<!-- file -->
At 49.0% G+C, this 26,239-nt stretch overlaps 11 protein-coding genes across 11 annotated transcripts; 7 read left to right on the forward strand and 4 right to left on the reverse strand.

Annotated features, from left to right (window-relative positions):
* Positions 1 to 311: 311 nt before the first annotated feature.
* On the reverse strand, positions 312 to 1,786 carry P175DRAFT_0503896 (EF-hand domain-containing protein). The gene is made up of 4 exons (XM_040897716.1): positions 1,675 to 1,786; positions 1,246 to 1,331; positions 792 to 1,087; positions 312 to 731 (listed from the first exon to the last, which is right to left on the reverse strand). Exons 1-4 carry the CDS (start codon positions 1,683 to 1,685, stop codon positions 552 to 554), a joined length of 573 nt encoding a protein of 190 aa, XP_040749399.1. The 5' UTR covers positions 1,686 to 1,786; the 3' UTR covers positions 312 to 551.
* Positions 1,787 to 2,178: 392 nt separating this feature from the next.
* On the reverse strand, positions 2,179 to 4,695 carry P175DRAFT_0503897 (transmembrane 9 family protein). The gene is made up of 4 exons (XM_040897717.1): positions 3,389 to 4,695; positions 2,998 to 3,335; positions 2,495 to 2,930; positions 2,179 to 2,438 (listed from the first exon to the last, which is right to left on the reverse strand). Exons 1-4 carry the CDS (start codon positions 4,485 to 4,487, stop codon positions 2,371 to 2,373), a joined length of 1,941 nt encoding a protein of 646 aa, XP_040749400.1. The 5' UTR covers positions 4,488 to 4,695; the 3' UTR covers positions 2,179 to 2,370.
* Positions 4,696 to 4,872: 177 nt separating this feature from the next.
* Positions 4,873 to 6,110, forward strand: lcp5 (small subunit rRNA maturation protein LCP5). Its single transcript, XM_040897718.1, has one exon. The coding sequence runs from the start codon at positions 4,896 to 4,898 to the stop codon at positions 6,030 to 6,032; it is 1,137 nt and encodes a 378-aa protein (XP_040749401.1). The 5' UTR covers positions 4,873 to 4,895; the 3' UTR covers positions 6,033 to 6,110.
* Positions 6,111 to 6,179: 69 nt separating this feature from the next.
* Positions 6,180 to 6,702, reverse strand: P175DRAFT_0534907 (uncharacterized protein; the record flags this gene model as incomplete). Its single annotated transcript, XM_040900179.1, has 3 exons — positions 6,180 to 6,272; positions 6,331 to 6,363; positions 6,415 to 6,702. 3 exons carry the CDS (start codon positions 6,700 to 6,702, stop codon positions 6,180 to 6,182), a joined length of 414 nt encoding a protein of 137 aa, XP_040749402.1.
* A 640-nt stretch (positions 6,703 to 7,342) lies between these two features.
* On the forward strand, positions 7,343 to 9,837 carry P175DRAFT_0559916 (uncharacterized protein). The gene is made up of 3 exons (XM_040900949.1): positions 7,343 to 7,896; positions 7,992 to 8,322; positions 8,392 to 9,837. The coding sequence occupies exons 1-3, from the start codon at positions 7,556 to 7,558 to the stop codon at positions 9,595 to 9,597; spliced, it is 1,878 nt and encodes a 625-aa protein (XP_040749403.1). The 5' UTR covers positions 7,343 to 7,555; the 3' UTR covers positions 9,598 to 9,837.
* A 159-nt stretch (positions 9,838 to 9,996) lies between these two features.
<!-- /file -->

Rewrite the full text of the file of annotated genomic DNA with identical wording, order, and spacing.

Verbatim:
At 49.0% G+C, this 26,239-nt stretch overlaps 11 protein-coding genes across 11 annotated transcripts; 7 read left to right on the forward strand and 4 right to left on the reverse strand.

Annotated features, from left to right (window-relative positions):
* Positions 1 to 311: 311 nt before the first annotated feature.
* On the reverse strand, positions 312 to 1,786 carry P175DRAFT_0503896 (EF-hand domain-containing protein). The gene is made up of 4 exons (XM_040897716.1): positions 1,675 to 1,786; positions 1,246 to 1,331; positions 792 to 1,087; positions 312 to 731 (listed from the first exon to the last, which is right to left on the reverse strand). Exons 1-4 carry the CDS (start codon positions 1,683 to 1,685, stop codon positions 552 to 554), a joined length of 573 nt encoding a protein of 190 aa, XP_040749399.1. The 5' UTR covers positions 1,686 to 1,786; the 3' UTR covers positions 312 to 551.
* Positions 1,787 to 2,178: 392 nt separating this feature from the next.
* On the reverse strand, positions 2,179 to 4,695 carry P175DRAFT_0503897 (transmembrane 9 family protein). The gene is made up of 4 exons (XM_040897717.1): positions 3,389 to 4,695; positions 2,998 to 3,335; positions 2,495 to 2,930; positions 2,179 to 2,438 (listed from the first exon to the last, which is right to left on the reverse strand). Exons 1-4 carry the CDS (start codon positions 4,485 to 4,487, stop codon positions 2,371 to 2,373), a joined length of 1,941 nt encoding a protein of 646 aa, XP_040749400.1. The 5' UTR covers positions 4,488 to 4,695; the 3' UTR covers positions 2,179 to 2,370.
* Positions 4,696 to 4,872: 177 nt separating this feature from the next.
* Positions 4,873 to 6,110, forward strand: lcp5 (small subunit rRNA maturation protein LCP5). Its single transcript, XM_040897718.1, has one exon. The coding sequence runs from the start codon at positions 4,896 to 4,898 to the stop codon at positions 6,030 to 6,032; it is 1,137 nt and encodes a 378-aa protein (XP_040749401.1). The 5' UTR covers positions 4,873 to 4,895; the 3' UTR covers positions 6,033 to 6,110.
* Positions 6,111 to 6,179: 69 nt separating this feature from the next.
* Positions 6,180 to 6,702, reverse strand: P175DRAFT_0534907 (uncharacterized protein; the record flags this gene model as incomplete). Its single annotated transcript, XM_040900179.1, has 3 exons — positions 6,180 to 6,272; positions 6,331 to 6,363; positions 6,415 to 6,702. 3 exons carry the CDS (start codon positions 6,700 to 6,702, stop codon positions 6,180 to 6,182), a joined length of 414 nt encoding a protein of 137 aa, XP_040749402.1.
* A 640-nt stretch (positions 6,703 to 7,342) lies between these two features.
* On the forward strand, positions 7,343 to 9,837 carry P175DRAFT_0559916 (uncharacterized protein). The gene is made up of 3 exons (XM_040900949.1): positions 7,343 to 7,896; positions 7,992 to 8,322; positions 8,392 to 9,837. The coding sequence occupies exons 1-3, from the start codon at positions 7,556 to 7,558 to the stop codon at positions 9,595 to 9,597; spliced, it is 1,878 nt and encodes a 625-aa protein (XP_040749403.1). The 5' UTR covers positions 7,343 to 7,555; the 3' UTR covers positions 9,598 to 9,837.
* A 159-nt stretch (positions 9,838 to 9,996) lies between these two features.